LINSEY | Major League Soccer is Worth Your Time

Major League Soccer is the number one professional soccer league in the United States. Opinions on the league cover the whole spectrum from super-fans to haters. One could hear anything from “It’s a nice way to see some really talented players close to home” to “the only thing more boring than European soccer is American soccer.” Personally, I have always wanted to go to an MLS game to see the action for myself, and this past summer, I got the chance to watch NYCFC host the Colorado Rapids. Here’s the story of my day at the game and my first impression of the MLS. Like many Cornellians, I live within a few hours of New York City.

LINSEY | The Goalkeeper: a Positional Analysis

Joao Moutinho slipped the ball to Eder. The Portuguese striker dribbled and fired a seemingly harmless strike from twenty-five yards out. French goalkeeper Hugo Lloris, one of the world’s best, normally saves nine out of 10 shots from that distance. Yet, two crucial, unlikely occurrences happened at the same time. First, and most crucially, Lloris was leaning to his left.

LINSEY | Premier League: New Managers in New Positions

When Abel Hernandez kicked the ball back towards his orange-clad teammates, Hull City’s Uruguayan striker made the first pass of the 2016-17 Premier League season. Perhaps the most prominent feature of this new season is the many excellent managers who have taken their talents to the Premiership over the summer. Let’s run the rule over each of the new arrivals and evaluate who will be deemed successful once the season’s last ball is kicked in May. Two weeks into the season, it seems like Manchester United’s Jose Mourinho is best positioned for instant success. Mourinho brings a pedigree of success, both in England with Chelsea FC and on the continent with Real Madrid, Porto and Inter Milan.

LINSEY | Jose Mourinho, Manchester United, and the Power of Rumors

Global soccer is a sport unlike any other. Its unique worldwide infrastructure and international interconnectedness result in a nearly 24-hour news cycle. However, due to the difficulties of communication in the information age, most of this news is unreliable. Newspapers from England to Thailand delight in printing various rumors that range from the probable to the ridiculous. Using a case study of a certain rumor, columnist Kevin Linsey writes about their inaccuracies and allude to the inescapable amount of rumors in the soccer world.

LINSEY | Jose Mourinho, Manchester United and the Power of Rumors

Global soccer is a sport unlike any other. Its unique worldwide infrastructure and international interconnectedness result in a nearly 24-hour news cycle. However, due to the difficulties of communication in the information age, most of this news is unreliable. Newspapers from England to Thailand delight in printing various rumors that range from the probable to the ridiculous. Using a case study of a certain rumor, columnist Kevin Linsey writes about their inaccuracies and allude to the inescapable amount of rumors in the soccer world.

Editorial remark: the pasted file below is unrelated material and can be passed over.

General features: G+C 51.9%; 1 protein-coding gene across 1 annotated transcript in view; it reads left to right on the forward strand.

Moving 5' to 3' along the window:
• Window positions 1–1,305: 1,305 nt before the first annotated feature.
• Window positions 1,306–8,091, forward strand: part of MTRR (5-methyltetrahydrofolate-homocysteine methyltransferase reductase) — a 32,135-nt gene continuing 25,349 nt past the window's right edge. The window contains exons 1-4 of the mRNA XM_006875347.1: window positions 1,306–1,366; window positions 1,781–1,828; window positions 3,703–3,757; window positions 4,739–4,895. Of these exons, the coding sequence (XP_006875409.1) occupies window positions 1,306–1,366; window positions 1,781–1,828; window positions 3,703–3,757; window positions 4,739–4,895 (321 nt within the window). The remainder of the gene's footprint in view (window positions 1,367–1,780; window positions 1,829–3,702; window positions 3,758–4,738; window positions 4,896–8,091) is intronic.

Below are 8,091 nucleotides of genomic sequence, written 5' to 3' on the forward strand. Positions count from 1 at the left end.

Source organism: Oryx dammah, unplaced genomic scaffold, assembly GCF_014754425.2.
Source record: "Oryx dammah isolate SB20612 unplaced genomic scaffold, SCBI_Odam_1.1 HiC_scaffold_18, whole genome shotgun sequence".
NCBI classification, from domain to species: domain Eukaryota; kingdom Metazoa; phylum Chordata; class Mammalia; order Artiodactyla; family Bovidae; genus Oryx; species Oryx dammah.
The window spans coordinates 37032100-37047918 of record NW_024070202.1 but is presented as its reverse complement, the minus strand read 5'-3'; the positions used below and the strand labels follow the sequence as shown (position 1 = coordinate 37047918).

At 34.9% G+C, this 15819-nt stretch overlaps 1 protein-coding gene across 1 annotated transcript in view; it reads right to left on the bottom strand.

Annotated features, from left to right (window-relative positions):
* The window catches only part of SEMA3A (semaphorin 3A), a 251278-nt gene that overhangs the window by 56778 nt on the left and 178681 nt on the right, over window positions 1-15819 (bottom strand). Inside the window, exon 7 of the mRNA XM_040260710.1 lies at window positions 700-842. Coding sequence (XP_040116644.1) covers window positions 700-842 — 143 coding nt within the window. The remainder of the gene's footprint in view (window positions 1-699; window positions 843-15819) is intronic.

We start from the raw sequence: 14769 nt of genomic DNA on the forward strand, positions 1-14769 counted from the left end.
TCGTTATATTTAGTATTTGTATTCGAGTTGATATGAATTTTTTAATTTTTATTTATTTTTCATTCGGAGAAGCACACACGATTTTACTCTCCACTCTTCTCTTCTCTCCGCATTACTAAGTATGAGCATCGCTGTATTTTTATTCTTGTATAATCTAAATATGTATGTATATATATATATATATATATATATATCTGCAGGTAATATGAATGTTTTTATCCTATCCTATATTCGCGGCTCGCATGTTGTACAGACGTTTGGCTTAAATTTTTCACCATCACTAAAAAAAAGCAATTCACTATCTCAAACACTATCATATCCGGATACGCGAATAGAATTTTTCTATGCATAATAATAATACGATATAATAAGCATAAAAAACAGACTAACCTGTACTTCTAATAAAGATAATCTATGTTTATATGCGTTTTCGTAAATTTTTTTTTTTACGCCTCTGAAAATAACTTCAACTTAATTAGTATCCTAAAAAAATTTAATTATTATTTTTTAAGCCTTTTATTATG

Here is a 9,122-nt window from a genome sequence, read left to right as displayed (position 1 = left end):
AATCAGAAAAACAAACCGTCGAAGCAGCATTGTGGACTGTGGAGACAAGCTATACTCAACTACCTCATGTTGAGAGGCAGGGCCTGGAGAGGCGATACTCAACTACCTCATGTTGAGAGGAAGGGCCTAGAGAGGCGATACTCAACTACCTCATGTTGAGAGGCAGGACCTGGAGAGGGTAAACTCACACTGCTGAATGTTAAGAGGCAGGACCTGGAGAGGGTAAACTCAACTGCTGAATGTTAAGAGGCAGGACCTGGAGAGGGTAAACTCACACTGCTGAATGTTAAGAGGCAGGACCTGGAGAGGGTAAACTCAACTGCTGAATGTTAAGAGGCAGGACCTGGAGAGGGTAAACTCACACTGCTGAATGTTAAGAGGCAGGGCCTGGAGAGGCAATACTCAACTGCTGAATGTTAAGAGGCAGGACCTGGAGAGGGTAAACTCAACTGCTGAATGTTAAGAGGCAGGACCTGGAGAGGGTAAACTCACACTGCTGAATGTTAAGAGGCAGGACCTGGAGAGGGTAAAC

LINSEY | Rafa Benitez and the Midseason Manager Swap

Liverpool F.C. famously came back from three goals down to win the 2005 Champions League in Istanbul. Other players from that team, such as Steven Gerrard, are more memorable, but Rafa Benitez was the man who orchestrated the historic Liverpool team of that era as the manager. The legendary manager has also coached Valencia, Inter Milan, Chelsea, Napoli and Real Madrid. However, the transition periods between his times at these clubs were not smooth. He often was fired mid-season and picked up another job a few months later.

LINSEY | Tough Times for the FA Cup

The FA Cup is the oldest soccer competition in the world. The tournament, which has been played annually since 1871, is contested by soccer clubs from Britain’s top divisions in a knockout format. The winner gets a chance to lift the iconic trophy at London’s famous Wembley Stadium. At first glance, this would seem a competition worth winning.

LINSEY | Are Zlatan Ibrahimovic and Paris Saint Germain Just Too Good for Ligue 1?

A six-foot-five tattooed talismanic Swede with a ponytail, Zlatan Ibrahimovic is an imposing striker. Coupled with this tough persona, Zlatan can do an insane array of tricks and flicks with a soccer ball, topped off with a powerful shot. He has scored more than 400 career goals, at a rate of almost two every three games. In short, he is one of the 10 best soccer players in the world. Zlatan plies his trade for Paris Saint-Germain, a club that competes in France’s Ligue 1.